- Help to uderstad ho our eperiee shapes us ad hat’s iportat i ters of
nature and nurture
- Questions like are we good or bad fundamentally?
Romanian Orphanage Study
There were huge number of children i Roaia orphaages i ’s ad s
The individuals working in here were instructed to interact with the children in their care as
little as possible.
i.e. give bottles to infants and leave without any interaction physically or verbally.
Some infants developed flat spots in the back of their heads
The conditions were very bad for these children.
When the country opened, people began adopting these children and question was asked:
What effect did this have on these children? Would length of time spent in here make a
difference in their learning and development?
The graph shows IQ test scores of children adopted in Britain.
IQ at 6 yrs. of age (several years after the adoption)
Orange bar = IQ of British born Children adopted to British families. (control)
IT shows higher IQ than the average of general population because adoptive families are
generally upper middle class families who are well prepared for the children. Therefore, there
have good resources with enriching educational experiences compared to public.
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Good example of how experience could impact intelligence)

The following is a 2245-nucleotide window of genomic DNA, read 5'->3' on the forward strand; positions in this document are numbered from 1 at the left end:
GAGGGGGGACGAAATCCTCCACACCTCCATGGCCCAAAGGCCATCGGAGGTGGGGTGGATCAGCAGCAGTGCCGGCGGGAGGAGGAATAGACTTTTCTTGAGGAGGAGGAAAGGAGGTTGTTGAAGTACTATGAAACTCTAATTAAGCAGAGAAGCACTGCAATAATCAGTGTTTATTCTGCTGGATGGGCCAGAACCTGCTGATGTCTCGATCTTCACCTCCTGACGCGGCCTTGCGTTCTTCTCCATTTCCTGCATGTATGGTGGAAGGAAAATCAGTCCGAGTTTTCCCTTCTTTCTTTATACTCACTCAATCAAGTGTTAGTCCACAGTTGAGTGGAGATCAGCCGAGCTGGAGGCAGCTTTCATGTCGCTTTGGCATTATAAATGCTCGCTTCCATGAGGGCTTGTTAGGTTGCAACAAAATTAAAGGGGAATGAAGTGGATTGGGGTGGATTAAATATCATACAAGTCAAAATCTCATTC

Turquois bar represents IQ from children of Romania orphanages.
1st of 3 shows the average IQ of children adopted within six months of being born.
They are not much different from the control group.
Second bar -> IQs of children adopted between 7 months and 24 months
Last bar 25 42 months of age (After 2)
WE could see here that average IQs dropped significantly, the longer they were in the
orphanages before being adopted.
Why?? Brain can only make up for so much early maltreatment. Therefore, our early
experiences are important and can have a lasting impact on our lives going forward.
Unfortunately, those who were adopted later in life were unable to benefit from the same
degree of good opportunity.
This shows insight to how important experiences are, especially in early life.
Longer the maltreatment at earlier age, the more damage it has on the abilities and
development later.
Historical Influences
When and why did we start learning about child development?
Thinking of child development began in Ancient Greece and early philosophers Plato and
Aristotle.
- Both Plato and Aristotle thought that it was very important to think about how to raise
children, as they are the future societies.
- They thought differently about what children came to the world with (Extreme views)
- Plato: Knowledge is innate (Nature)
- All children were born with all the conceptual knowledge that they ever
know
- From birth, it just needs to be explored and uncovered
- Aristotle: Experience (learning/nurture)
- All comes from it
- Both nature and nurture are important.
- Locke and Jean Jaques Rousseau, philosophers talked about development.
- John Locke -> ith Aristotle’s ie of deelopet
- Children are born with taula rasa lak slate
- We should be careful with our children, setting good examples.
- Rousseau -> children learned in interaction with the world (like Piaget)
- Children needed to explore the world on their own
- They would not benefit from formal education before 12
- this would turn them off of learning about the world, ad that they
should be free to follow their own pursuits before this age
- Children were not seen as different from adults
- Miniature of adults
Middle Ages children are dress similarly to adults.